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Why I love it
2020 has changed us all. In time we’ll look back and analyze just how much, but there’s one thing I already know and that is that this year—with its isolation and confusion—has made me crave laughter. It has made me ravenous for comedy that rests squarely on real emotion and insight into all that is absurd in our world. The Chicken Sisters, filled with hijinks, community, and just the right amount of inward contemplation, was the perfect bite of humor and drama to satisfy my craving.
The book masterfully turns a spotlight on what’s most ridiculous about our social media-fueled definitions of ourselves. What better way to examine our ability to connect with others and with our own selves than a story about sisters? Mae and Amanda have grown up in the middle of a century-long family feud over two fried chicken restaurants. Their childhoods were the collateral damage of that war and they’ve both found ways to bury it and survive. Or so they believe, until one of them decides to throw it all open in front of reality TV cameras on a cooking competition show called Food Wars.
Dell’Antonia manages to make Mae and Amanda every one of us, tied up in the intense conditioning of our upbringing, held together by it, but also fighting to break away and see who we are outside the comfort and pain it provides. Along the way she urges us to lighten up and to separate the noise from the voice of our hearts—a true gift to help process this unprecedented year.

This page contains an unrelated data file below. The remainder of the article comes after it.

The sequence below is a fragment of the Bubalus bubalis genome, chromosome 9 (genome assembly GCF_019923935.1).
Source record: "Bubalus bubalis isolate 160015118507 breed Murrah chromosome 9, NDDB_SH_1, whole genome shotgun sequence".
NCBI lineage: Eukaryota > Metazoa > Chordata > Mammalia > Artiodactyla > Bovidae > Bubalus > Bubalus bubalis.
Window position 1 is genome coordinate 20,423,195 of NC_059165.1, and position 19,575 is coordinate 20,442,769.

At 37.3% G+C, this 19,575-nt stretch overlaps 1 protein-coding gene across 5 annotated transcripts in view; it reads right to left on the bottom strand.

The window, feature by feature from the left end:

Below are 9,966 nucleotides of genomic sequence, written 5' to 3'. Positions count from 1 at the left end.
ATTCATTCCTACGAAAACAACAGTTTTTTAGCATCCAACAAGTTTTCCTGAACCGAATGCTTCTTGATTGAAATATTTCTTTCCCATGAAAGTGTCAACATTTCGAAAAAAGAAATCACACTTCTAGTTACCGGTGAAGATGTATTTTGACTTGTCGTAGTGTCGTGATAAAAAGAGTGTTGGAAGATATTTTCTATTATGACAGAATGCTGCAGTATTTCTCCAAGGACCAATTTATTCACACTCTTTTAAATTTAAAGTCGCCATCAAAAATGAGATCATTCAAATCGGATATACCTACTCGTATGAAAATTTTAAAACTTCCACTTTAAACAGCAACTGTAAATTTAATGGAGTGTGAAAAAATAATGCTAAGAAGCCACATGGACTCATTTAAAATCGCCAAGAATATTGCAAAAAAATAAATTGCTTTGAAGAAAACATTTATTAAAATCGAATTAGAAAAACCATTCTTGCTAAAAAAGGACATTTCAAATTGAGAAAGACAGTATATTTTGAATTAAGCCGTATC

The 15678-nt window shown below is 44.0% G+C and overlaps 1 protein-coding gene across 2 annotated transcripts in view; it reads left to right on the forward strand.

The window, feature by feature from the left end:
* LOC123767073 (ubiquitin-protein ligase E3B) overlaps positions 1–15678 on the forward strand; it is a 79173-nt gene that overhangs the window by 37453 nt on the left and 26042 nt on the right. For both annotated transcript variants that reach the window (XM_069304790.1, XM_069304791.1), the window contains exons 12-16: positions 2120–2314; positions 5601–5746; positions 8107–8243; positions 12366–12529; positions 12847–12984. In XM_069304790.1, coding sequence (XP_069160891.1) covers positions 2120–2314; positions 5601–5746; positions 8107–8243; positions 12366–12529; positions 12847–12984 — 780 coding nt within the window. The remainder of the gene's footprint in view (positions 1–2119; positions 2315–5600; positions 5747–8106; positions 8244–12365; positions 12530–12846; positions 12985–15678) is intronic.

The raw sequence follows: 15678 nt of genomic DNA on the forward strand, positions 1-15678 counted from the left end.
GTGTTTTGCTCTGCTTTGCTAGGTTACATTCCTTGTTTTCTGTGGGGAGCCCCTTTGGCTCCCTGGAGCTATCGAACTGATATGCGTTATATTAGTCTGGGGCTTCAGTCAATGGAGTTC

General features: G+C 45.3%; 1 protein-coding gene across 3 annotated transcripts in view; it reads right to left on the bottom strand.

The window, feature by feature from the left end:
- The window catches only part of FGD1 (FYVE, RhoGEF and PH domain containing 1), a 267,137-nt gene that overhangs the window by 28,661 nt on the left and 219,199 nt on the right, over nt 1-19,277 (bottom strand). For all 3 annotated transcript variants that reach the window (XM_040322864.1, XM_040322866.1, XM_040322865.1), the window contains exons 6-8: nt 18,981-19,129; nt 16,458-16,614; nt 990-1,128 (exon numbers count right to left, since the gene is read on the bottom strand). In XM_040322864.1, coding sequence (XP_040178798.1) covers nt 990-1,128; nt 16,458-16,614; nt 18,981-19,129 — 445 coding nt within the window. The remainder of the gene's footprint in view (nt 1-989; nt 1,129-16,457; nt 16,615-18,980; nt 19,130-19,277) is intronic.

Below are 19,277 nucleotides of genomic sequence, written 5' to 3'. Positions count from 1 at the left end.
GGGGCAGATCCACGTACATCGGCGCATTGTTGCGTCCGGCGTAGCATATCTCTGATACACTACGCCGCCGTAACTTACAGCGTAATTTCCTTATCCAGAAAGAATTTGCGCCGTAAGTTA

In tiny Merinac, Kansas, Chicken Mimi's and Chicken Frannie's have spent a century vying to serve up the best fried chicken in the state—and the legendary feud between their respective owners, the Moores and the Pogociellos, has lasted just as long. No one feels the impact more than thirty-five-year-old widow Amanda Moore, who grew up working for her mom at Mimi's before scandalously marrying Frank Pogociello and changing sides to work at Frannie's. Tired of being caught in the middle, Amanda sends an SOS to Food Wars, the reality TV restaurant competition that promises $100,000 to the winner. But in doing so, she launches both families out of the frying pan and directly into the fire...
The last thing Brooklyn-based organizational guru Mae Moore, Amanda's sister, wants is to go home to Kansas. But when her career implodes, Food Wars becomes her chance to step back into the limelight. Mae is certain she can make the fading Mimi's look good—even if that pits her against Amanda and Frannie's. With a greedy producer stoking the flames, their friendly rivalry quickly turns into a game of chicken. Yet when family secrets become public knowledge, the sisters must choose: Will they fight with each other, or for their heritage?
Get an early look from the first pages of The Chicken Sisters.Read a sample →
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